Older blog entries for earlwb (starting at number 4)

Atmel Atmega8 and Atmega128 MLF package MCU's from digikey or Pioneer are finally available in some small quantities. A Atmega8 MLF chip is about 5mm square, really small. I ordered some, I hope to shrink my nano-sumo robot PCB's down to one PCB with the MCU, dual hbridge motor controllers, and really hopefully maybe even the 1.2v to 5v DC-DC converter all onto one under 1 inch PCB. Currently, my nano-sumo PCB has a MCU board, two motor controller boards, and a DC-DC converter board. I actually use a LM2621 DC-DC converter that puts out about 1 amp max, so I use it to drive all the electronics including the two tiny motors as well. Then I can use one nicad or nmh battery cell just like the little Microsizer RC cars.

Bad luck building up my Can Can DPRG contest robot. One of the ESC's appears to program but not drive the motors. One ESC works and one doesn't. So I have to send it off to get fixed and wait forever for them to send it back. I hate it when that happens. New right out of the box. I guess I should just stick to building my own motor controllers, at least I can fix them myself.

Last week I was successful at building a second Gyro/Accelerometer combo board. And it works as well. It was a little scary at first, as I accidentally caused a short on the gyro chip and had to remove the chip, clean up the chip and the PCB and resolder it back down. In this case I used a ADXRS300 chip with 300 gegress per second performance versus the earlier PCB using a 150 degree per second chip. Those hot air SMD rework stations are worth their weight in gold.

It was a busy week, I got most of my new balancing robot built up. I made up a PCB co-processor board using a Atmel ATiny26 MCU to use with the gyro combo board, and I also got the Atmel ATMega128 MCP main PCB built up and tested as well. Now comes the fun part, wiring in all the stuff and getting it all programmed. I am using two of the new Hbridge motor controllers from NewMicros and I'll be running the motors using 16 NMH AA cells for about 19.2v. The plan is to have the ATiny26 read the Gyro and accelerometer chips and keep the robot in balance. The Atiny26 will also monitor the serial port for commands from the main MCU. The main MCU will tell it to go forward, reverse, slow, faster or turn left or right as needed. I've mounted a couple of encoder discs to the wheels with encoders so I can get distance traveled information or RPM indications as well. Lots of little things to do now.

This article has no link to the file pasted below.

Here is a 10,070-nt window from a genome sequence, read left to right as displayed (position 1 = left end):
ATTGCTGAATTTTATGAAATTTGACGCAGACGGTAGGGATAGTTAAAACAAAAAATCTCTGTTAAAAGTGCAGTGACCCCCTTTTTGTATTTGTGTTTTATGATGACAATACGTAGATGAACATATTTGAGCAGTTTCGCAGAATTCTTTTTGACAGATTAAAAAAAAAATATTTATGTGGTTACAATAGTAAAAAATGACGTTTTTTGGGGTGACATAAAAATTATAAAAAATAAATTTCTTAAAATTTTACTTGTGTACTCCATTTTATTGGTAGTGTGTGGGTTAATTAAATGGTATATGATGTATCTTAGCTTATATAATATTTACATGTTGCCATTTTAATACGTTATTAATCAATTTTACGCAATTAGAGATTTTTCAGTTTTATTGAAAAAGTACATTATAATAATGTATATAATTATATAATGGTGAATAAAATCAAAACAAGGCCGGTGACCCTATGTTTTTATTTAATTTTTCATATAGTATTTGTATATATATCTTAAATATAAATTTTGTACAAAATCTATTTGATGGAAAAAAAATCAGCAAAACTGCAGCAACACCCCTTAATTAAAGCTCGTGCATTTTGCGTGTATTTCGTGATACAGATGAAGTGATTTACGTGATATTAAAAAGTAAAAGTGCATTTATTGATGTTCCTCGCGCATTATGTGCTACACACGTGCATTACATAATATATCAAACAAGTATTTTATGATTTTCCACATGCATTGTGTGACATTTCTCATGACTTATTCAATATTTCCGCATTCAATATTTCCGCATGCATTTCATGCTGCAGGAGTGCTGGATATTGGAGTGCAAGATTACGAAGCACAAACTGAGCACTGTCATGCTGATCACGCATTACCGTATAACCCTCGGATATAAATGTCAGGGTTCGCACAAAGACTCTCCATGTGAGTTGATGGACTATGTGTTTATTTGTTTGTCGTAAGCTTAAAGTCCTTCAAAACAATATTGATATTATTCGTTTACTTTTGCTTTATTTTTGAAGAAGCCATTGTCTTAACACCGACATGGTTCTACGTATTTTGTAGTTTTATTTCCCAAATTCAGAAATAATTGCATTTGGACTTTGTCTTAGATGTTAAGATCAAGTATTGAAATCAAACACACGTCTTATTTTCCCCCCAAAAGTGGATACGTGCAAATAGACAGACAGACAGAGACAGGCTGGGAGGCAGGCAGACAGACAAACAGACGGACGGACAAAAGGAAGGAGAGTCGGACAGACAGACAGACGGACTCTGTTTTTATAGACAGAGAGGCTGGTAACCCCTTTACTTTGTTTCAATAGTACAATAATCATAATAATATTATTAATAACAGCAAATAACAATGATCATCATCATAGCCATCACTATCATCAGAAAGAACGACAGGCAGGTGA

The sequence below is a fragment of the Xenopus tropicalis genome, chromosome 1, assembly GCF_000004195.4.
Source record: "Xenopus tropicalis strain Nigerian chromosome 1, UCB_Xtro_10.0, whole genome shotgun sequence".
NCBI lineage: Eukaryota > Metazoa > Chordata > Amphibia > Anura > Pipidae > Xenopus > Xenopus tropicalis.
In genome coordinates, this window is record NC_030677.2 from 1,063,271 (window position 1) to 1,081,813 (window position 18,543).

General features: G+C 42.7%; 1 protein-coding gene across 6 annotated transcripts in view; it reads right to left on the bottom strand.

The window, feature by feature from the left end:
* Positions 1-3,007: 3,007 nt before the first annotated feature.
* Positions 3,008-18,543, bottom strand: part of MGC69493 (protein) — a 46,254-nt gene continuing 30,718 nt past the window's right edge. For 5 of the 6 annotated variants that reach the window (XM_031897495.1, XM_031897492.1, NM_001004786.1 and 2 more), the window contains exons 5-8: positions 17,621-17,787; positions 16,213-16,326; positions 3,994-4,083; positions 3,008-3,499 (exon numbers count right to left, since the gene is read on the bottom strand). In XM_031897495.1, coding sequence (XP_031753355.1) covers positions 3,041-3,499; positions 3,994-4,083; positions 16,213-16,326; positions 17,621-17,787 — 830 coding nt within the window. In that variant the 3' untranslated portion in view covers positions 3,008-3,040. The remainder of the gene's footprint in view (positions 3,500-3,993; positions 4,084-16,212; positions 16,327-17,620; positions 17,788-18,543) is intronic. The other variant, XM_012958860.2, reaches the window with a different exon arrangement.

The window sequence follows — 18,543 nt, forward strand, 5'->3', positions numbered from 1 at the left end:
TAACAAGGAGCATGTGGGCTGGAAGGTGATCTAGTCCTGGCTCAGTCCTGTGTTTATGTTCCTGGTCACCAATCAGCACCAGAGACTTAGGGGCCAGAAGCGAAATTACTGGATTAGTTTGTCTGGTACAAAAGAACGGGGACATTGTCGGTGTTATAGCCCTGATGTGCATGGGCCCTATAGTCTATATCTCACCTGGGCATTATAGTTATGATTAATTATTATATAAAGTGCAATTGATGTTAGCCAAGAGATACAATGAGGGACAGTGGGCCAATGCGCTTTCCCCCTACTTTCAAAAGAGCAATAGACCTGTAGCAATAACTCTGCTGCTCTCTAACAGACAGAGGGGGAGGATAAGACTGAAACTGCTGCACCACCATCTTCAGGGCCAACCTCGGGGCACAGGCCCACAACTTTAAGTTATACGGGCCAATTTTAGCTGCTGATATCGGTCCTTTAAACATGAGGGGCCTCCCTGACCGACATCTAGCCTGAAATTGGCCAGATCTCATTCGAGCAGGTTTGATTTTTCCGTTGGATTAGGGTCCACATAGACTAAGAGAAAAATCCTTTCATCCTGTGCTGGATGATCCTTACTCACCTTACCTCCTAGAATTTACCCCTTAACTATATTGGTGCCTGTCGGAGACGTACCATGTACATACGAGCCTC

Sorry I was so excited that I forgot to mention that this is the new Analog Devices ADXR150 Gyroscope IC and ADXL202 Accelerometer IC.

It's alive, It's Alive!!

I was successful at mounting my Gyro chip on a PCB. Plus the circuit works too. Really, really neat. I had a PCB layout done for me by ExpressPCB.Com, I then applied some flux onto the PCB and carefully placed the chip. Then I used a hot air rework station to carefully heat up the stuff and solder it down. Of course you have to carefully hold the chip in place to prevent it moving as the hot air flows under and around it. It took about three seconds to heat it up real nice. You could tell as the solder started flowing as the chip would drop down ever so slightly.

I am planning a project submission for the DPRG website detailing my PCB layout for a combo low cost Gyro/Accelerometer system on one PCB.

Of course low cost is relative. Right now the Gyro chip costs $39.90 in single units, and the Accelerometer costs about $29.90 in single units as well. So we have about $20.00 for the PCB (piggy back with other layouts), $70.00 for the two chips, plus maybe about $10.00 for other assorted parts like capcitors, inductor, regulators, connectors, etc. So it looks to be about $90.00 or so, to build one up. But then a while back another company wanted something like $4500 for a gyro chip setup. So in that case it is low cost.

But it is really cool, works nice, the gyro is real fast and very sensitive to small tilt changes. The Accelermeter allows you to compensate for the creeping gyro errors that occur in things like a two wheeled balancing robot.

I love it when things actually work. It is so hard to debug and fix things in the unknown never been there before area.

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